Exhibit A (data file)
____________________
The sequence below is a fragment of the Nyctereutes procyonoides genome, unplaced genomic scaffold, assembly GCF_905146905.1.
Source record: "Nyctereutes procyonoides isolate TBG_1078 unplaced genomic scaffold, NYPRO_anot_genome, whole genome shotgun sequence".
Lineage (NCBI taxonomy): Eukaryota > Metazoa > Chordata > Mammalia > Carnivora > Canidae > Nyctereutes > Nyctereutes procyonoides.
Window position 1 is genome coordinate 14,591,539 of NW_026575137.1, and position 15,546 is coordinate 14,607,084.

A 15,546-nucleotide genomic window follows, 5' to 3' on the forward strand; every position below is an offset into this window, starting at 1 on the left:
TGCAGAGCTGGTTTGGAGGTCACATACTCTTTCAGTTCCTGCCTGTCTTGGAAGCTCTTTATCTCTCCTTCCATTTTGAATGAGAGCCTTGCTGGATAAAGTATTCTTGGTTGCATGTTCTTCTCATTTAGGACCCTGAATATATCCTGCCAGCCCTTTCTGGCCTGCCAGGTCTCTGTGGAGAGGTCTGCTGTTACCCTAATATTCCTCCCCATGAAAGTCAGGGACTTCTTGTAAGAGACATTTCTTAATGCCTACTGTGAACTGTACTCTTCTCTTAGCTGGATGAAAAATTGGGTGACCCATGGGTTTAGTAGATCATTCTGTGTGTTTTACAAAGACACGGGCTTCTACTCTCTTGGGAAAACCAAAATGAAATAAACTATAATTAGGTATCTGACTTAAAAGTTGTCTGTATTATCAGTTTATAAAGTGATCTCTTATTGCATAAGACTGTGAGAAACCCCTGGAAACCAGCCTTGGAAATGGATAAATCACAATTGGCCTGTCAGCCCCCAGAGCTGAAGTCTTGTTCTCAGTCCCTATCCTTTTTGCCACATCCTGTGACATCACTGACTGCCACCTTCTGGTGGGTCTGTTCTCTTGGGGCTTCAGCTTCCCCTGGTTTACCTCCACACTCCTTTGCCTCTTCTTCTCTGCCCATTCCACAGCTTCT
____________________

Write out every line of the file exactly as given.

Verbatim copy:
The sequence below is a fragment of the Nyctereutes procyonoides genome, unplaced genomic scaffold, assembly GCF_905146905.1.
Source record: "Nyctereutes procyonoides isolate TBG_1078 unplaced genomic scaffold, NYPRO_anot_genome, whole genome shotgun sequence".
Lineage (NCBI taxonomy): Eukaryota > Metazoa > Chordata > Mammalia > Carnivora > Canidae > Nyctereutes > Nyctereutes procyonoides.
Window position 1 is genome coordinate 14,591,539 of NW_026575137.1, and position 15,546 is coordinate 14,607,084.

A 15,546-nucleotide genomic window follows, 5' to 3' on the forward strand; every position below is an offset into this window, starting at 1 on the left:
TGCAGAGCTGGTTTGGAGGTCACATACTCTTTCAGTTCCTGCCTGTCTTGGAAGCTCTTTATCTCTCCTTCCATTTTGAATGAGAGCCTTGCTGGATAAAGTATTCTTGGTTGCATGTTCTTCTCATTTAGGACCCTGAATATATCCTGCCAGCCCTTTCTGGCCTGCCAGGTCTCTGTGGAGAGGTCTGCTGTTACCCTAATATTCCTCCCCATGAAAGTCAGGGACTTCTTGTAAGAGACATTTCTTAATGCCTACTGTGAACTGTACTCTTCTCTTAGCTGGATGAAAAATTGGGTGACCCATGGGTTTAGTAGATCATTCTGTGTGTTTTACAAAGACACGGGCTTCTACTCTCTTGGGAAAACCAAAATGAAATAAACTATAATTAGGTATCTGACTTAAAAGTTGTCTGTATTATCAGTTTATAAAGTGATCTCTTATTGCATAAGACTGTGAGAAACCCCTGGAAACCAGCCTTGGAAATGGATAAATCACAATTGGCCTGTCAGCCCCCAGAGCTGAAGTCTTGTTCTCAGTCCCTATCCTTTTTGCCACATCCTGTGACATCACTGACTGCCACCTTCTGGTGGGTCTGTTCTCTTGGGGCTTCAGCTTCCCCTGGTTTACCTCCACACTCCTTTGCCTCTTCTTCTCTGCCCATTCCACAGCTTCT